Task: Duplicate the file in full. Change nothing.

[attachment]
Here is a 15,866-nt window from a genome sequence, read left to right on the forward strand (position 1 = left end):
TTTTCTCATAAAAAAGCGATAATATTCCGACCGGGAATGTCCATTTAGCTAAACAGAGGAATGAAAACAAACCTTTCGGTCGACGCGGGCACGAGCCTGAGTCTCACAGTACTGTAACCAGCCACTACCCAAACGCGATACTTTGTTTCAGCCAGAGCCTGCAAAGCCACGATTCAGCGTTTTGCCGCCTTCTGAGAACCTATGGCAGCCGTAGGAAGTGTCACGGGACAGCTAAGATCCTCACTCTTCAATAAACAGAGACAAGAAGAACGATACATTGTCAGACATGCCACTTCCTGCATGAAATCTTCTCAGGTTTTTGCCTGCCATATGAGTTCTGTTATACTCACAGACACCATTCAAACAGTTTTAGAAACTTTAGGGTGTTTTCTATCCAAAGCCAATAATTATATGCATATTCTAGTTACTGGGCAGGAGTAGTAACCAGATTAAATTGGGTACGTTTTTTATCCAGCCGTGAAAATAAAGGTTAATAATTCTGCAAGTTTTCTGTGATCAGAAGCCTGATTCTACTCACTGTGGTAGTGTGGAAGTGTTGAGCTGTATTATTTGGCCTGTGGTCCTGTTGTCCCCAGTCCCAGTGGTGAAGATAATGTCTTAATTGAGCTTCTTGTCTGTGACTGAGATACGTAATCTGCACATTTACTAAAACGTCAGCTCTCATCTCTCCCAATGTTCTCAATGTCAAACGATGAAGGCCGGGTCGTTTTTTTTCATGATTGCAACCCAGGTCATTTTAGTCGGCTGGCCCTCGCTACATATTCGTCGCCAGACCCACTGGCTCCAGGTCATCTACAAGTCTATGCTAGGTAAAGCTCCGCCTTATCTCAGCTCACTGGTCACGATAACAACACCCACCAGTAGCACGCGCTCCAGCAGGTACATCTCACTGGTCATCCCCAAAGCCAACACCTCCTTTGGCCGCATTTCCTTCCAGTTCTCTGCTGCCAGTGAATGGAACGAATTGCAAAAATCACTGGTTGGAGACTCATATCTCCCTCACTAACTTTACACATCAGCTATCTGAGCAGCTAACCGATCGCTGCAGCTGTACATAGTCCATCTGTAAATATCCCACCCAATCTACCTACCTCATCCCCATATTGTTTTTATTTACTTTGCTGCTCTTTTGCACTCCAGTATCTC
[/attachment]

Here is a 15,866-nt window from a genome sequence, read left to right on the forward strand (position 1 = left end):
TTTTCTCATAAAAAAGCGATAATATTCCGACCGGGAATGTCCATTTAGCTAAACAGAGGAATGAAAACAAACCTTTCGGTCGACGCGGGCACGAGCCTGAGTCTCACAGTACTGTAACCAGCCACTACCCAAACGCGATACTTTGTTTCAGCCAGAGCCTGCAAAGCCACGATTCAGCGTTTTGCCGCCTTCTGAGAACCTATGGCAGCCGTAGGAAGTGTCACGGGACAGCTAAGATCCTCACTCTTCAATAAACAGAGACAAGAAGAACGATACATTGTCAGACATGCCACTTCCTGCATGAAATCTTCTCAGGTTTTTGCCTGCCATATGAGTTCTGTTATACTCACAGACACCATTCAAACAGTTTTAGAAACTTTAGGGTGTTTTCTATCCAAAGCCAATAATTATATGCATATTCTAGTTACTGGGCAGGAGTAGTAACCAGATTAAATTGGGTACGTTTTTTATCCAGCCGTGAAAATAAAGGTTAATAATTCTGCAAGTTTTCTGTGATCAGAAGCCTGATTCTACTCACTGTGGTAGTGTGGAAGTGTTGAGCTGTATTATTTGGCCTGTGGTCCTGTTGTCCCCAGTCCCAGTGGTGAAGATAATGTCTTAATTGAGCTTCTTGTCTGTGACTGAGATACGTAATCTGCACATTTACTAAAACGTCAGCTCTCATCTCTCCCAATGTTCTCAATGTCAAACGATGAAGGCCGGGTCGTTTTTTTTCATGATTGCAACCCAGGTCATTTTAGTCGGCTGGCCCTCGCTACATATTCGTCGCCAGACCCACTGGCTCCAGGTCATCTACAAGTCTATGCTAGGTAAAGCTCCGCCTTATCTCAGCTCACTGGTCACGATAACAACACCCACCAGTAGCACGCGCTCCAGCAGGTACATCTCACTGGTCATCCCCAAAGCCAACACCTCCTTTGGCCGCATTTCCTTCCAGTTCTCTGCTGCCAGTGAATGGAACGAATTGCAAAAATCACTGGTTGGAGACTCATATCTCCCTCACTAACTTTACACATCAGCTATCTGAGCAGCTAACCGATCGCTGCAGCTGTACATAGTCCATCTGTAAATATCCCACCCAATCTACCTACCTCATCCCCATATTGTTTTTATTTACTTTGCTGCTCTTTTGCACTCCAGTATCTC